The London artist and designer creates upcycled chairs inspired by Nigerian traditions and African fabrics.
Yinka Ilori loves to tell a story, though his medium may be a little unorthodox. To weave his tales, he first heads to the streets, finding discarded furniture in dump sites, junk shops and even on the side of the road.
Back at his studio, he reimagines his finds into one-of-a-kind chairs, each with their own narrative that draws inspiration from both the traditional parables from his Nigerian roots and the bold colours and patterns of African textiles. This artistic upcycling is also a statement against what he considers unnecessary waste in consumer cultures.
A wild mix of colour, pattern and form, Ilori’s hybrid chairs walk the line between functional furniture and striking artwork, and offer a free range for personal interpretation. For the London Design Festival next month, Ilori is presenting a recent collection of six chairs, encapsulated in his A Swimming Pool of Dreams installation.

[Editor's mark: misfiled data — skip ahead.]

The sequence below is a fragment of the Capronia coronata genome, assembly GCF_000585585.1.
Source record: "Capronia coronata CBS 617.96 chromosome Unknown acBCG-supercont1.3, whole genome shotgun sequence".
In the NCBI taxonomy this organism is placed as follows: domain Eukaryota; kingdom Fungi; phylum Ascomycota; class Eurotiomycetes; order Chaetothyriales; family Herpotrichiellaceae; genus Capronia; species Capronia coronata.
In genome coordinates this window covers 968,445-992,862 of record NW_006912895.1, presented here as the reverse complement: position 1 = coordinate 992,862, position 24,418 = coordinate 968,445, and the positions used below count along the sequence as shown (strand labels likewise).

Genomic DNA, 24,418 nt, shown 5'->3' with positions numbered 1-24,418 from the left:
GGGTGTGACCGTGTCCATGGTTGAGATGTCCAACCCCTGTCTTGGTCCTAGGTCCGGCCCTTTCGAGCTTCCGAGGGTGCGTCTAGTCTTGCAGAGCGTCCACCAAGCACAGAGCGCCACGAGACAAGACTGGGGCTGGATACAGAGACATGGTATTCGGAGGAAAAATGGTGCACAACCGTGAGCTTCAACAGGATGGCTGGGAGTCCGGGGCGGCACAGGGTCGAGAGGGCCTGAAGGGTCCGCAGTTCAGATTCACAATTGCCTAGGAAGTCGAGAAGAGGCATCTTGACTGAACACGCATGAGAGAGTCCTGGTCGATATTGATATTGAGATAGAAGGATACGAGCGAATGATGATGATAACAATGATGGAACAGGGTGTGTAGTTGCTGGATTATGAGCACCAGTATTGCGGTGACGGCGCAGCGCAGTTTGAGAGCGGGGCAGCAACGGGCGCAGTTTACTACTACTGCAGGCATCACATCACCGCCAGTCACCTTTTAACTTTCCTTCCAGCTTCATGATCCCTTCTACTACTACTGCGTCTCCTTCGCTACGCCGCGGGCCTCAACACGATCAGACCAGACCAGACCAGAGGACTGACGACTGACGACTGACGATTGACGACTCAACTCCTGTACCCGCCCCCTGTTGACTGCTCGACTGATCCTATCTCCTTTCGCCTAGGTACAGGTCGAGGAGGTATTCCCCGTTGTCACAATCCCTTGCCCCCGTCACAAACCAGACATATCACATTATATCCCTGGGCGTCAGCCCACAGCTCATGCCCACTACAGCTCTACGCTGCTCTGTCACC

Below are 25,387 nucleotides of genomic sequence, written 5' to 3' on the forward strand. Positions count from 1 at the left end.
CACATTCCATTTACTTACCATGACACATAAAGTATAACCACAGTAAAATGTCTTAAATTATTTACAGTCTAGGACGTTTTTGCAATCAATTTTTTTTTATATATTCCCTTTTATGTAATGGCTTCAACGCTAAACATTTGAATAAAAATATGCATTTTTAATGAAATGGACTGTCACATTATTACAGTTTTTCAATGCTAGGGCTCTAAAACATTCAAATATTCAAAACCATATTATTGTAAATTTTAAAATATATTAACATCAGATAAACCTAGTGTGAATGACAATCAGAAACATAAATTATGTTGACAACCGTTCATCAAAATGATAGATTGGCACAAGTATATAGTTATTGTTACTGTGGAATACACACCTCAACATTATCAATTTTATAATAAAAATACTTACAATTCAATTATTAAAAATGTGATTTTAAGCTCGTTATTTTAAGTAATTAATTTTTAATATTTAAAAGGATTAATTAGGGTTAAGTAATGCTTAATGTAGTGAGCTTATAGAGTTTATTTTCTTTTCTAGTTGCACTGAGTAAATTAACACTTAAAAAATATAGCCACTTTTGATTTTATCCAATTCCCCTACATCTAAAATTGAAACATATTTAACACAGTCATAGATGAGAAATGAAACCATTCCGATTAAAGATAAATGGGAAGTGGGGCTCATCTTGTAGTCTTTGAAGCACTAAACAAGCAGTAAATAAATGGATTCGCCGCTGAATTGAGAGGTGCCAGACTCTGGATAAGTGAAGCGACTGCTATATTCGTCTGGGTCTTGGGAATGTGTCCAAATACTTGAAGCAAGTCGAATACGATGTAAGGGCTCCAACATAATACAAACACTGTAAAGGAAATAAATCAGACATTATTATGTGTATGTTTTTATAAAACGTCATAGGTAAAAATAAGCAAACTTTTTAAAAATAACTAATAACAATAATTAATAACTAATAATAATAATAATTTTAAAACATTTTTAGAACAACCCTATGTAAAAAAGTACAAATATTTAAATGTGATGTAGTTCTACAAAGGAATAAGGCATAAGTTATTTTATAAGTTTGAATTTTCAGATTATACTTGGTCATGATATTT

Part of Clerkenwell London’s Design Undefined exhibition, the installation will take over the basement gallery and is a reflection on the artist’s childhood visits to the English seaside town of Margate with his family church, with each individual piece representing a prayer for the future. Described as being inspired by memories of faith, love and unity, the installation will invite visitors to explore the stories, and become immersed in Ilori’s vibrant and colourful world.